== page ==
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How anti-fat bias affects singles in the ChurchRead More
Shame, guilt, and fear are not our portionRead More
It might be different than you thinkRead More
The barriers to hospitality--giving and receiving--as a fat personRead More
How to have a size-accessibility conversation with your pastorRead More
I have to be honest: it can be really hard to love my body. In fact, it's pretty easy to give into the temptation to hate my body. You, too? It's hard because I believe that hating my body is not living the full life that Jesus promised to his friends. I know that hating my body has not brought good fruit of peace and love...but how do I climb out of the rut of self-loathing and cultivate a holy love for my body? First of all, I have to acknowledge that I am beautiful because we are made in God's image. I am his kid and can't help but reflect his beauty in my physical body. Second, I have to believe that he made me good. Not good like chicken salad is good. Good like God-is-an-amazing-creator good.
If you struggle with hating your body, here are 3 ways that you can start on the path to having a holy love for your body.
1. AVOID THE NEGATIVE NANCY'S.
Have someone in your life who puts down or criticizes your body? Watch a show that makes you feel unworthy? Ain't nobody got time for that! Take a break from these negative influences for a few weeks so you can start to think right and true thoughts about your self and your body. For me, my Negative Nancy was myself...so I had to avoid mirrors for a while. I was so used to picking apart my reflection, critiquing every flaw. I even did it when I saw my reflection in a shiny surface like a car or a window. For a little while, I had to avoid my own gaze so that I could start to heal. Now, I check my reflection in the morning to make sure my outfit and accessories are on-point (or a hot mess, which happens often these days...), make any necessary adjustments, and then go on to enjoy my day. [Eventually, standing in front of the mirror and loving what I see became a good practice. Baby steps. Do what makes sense to you.]
2. THANK YOUR BODY.
Your body does amazing things every day. It's easy to focus on the things my body can't do--can't fit...can't run...can't whatever--so I try to thank my body for what it CAN do!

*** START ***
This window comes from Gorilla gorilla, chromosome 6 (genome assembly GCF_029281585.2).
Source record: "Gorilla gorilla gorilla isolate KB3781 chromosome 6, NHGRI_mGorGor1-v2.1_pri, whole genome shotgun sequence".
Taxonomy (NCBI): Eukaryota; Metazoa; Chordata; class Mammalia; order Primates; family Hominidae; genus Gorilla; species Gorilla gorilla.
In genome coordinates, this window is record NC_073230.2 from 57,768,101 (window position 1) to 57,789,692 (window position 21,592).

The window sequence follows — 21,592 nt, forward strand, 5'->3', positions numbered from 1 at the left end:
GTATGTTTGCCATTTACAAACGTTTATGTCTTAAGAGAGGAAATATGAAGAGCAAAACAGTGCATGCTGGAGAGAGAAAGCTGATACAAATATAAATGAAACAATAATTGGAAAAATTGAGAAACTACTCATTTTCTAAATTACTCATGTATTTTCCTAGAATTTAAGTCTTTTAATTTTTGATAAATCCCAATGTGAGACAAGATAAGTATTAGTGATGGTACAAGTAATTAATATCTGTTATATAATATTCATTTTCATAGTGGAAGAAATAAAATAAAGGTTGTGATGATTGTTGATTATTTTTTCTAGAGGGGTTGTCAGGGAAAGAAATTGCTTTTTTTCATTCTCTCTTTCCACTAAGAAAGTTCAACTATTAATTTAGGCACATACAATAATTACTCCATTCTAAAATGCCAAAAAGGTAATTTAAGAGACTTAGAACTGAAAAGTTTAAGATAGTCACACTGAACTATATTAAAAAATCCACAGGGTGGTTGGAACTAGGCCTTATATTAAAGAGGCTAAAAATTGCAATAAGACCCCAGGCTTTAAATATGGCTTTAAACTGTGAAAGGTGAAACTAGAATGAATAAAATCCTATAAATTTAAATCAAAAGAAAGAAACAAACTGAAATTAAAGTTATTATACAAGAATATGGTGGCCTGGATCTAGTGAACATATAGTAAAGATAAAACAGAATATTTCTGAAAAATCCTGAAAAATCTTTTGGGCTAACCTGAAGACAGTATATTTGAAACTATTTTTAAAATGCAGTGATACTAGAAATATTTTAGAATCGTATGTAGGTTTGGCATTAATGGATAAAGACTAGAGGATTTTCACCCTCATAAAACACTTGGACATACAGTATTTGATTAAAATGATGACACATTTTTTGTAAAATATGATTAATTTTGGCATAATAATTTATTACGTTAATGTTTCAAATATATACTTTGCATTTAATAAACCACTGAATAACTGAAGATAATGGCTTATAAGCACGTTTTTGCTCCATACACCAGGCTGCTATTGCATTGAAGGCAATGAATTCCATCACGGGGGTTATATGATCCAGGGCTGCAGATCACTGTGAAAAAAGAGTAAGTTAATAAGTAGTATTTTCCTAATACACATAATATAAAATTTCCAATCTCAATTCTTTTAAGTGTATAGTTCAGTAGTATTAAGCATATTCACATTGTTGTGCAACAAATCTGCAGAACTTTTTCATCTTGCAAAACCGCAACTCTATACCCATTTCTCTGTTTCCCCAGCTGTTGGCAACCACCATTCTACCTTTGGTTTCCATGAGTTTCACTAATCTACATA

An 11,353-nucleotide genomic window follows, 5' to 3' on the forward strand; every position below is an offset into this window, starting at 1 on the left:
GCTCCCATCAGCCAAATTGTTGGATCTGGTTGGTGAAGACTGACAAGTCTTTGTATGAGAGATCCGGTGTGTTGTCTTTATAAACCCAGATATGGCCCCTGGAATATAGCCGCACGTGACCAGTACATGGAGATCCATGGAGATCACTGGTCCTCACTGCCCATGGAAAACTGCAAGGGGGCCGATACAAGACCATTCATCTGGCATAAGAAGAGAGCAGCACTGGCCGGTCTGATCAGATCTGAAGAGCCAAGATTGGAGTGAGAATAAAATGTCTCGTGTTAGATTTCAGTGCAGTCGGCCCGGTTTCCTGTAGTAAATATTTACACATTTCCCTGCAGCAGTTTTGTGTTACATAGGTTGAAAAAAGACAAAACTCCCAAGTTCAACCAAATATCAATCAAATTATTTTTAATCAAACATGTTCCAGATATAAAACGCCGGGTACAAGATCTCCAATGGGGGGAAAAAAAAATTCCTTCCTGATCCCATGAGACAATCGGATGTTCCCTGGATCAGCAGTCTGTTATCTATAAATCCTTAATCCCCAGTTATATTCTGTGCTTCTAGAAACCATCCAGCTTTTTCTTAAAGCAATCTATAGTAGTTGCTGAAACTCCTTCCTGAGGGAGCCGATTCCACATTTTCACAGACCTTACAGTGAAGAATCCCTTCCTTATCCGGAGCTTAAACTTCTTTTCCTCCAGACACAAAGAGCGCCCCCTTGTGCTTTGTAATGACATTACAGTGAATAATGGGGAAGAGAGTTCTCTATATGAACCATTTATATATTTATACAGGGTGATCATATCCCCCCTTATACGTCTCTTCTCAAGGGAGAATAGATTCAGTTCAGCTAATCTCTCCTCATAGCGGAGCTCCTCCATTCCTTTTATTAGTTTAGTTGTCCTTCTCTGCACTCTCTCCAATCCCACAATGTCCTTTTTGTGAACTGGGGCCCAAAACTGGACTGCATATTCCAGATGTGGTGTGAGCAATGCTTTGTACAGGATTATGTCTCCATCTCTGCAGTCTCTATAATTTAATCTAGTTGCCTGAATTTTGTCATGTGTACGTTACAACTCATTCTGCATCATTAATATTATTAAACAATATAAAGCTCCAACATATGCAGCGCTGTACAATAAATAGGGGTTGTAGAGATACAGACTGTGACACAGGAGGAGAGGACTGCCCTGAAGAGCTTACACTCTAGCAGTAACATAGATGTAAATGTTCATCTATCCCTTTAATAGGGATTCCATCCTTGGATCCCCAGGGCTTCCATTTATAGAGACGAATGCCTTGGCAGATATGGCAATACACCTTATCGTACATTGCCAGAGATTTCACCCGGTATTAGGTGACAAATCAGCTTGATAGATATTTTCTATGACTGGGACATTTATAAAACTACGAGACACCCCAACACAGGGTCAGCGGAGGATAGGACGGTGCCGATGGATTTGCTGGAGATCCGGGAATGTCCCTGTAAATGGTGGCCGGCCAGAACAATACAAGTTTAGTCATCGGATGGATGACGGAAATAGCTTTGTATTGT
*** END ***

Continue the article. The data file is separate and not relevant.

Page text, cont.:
Thank you, feet, for carrying me everywhere today.
Thank you, flesh, for being soft and comfy for my babies to rest against.
Thank you, skin, for stretching to hold my babies inside me.
Thank you, hips, for helping me express my Latina rhythm.
Thank you, thighs, for being so ridiculously strong and helping me pick up my toddlers with ease.
Your body mediates your experiences of the physical world and it does a great job. Celebrate it! (My friend J. Nicole Morgan mentions this approach in her Christianity Today piece and I'm thankful for her input!)
3. EMBRACE THE STORY YOUR BODY TELLS.
Your body tells a story. My body tells the story of a girl who fell a lot on the playground as a child with a scar from surgery. My body tells the story of a woman who is learning how to navigate depression and anxiety through means other than food. My body tells the story of feet who have rebelled against my love of dancing, keeping me in Chacos every day of my life to have some relief from the pain of plantar fasciitis. My body tells the story of the three children I have carried, with stretch marks and c-section scars.
Sometimes I wear my story with shame, but it's time to release such feelings of inadequacy and self-hatred. I am beautiful and I carry a beautiful story. My visible body is as much a part of the redemption Christ is working in me as my invisible soul is. This is the beauty of living out an incarnational faith, based in the birth, life, death, and resurrection of the God-man Jesus Christ. Our bodies matter. Jesus's body matters. He carries the scars of the cross and they help tell his story. I want to carry my body's story like Jesus carries his.
Cultivating a holy love for my body starts with small little seeds, planted in the garden of my heart. It takes time and it takes intention to change the narrative of body-loathing into a holy body love. Scripture says that we reap what we sow, and I want to reap a holy love for my body, for my own sake and the sake of the Church. It's worth the time and effort because we are so loved by a good Father who made us beautiful, in his image, good. And as we learn to love our own bodies, we can help others to see the beauty that they carry themselves.
It can be hard to discipline ourselves into a place of loving our body, but it is so worth it. I'm with you in this journey!
I'm not playing the "fat-is-bad" game anymore. Will you join me?Read More
A doctor called me fat once.
My husband wasn’t in the room. In the previous appointment, when my husband had been present, the doctor had used words like “overweight” and “obese.” Still not pleasant words to think about, but professional and appropriate for the situation.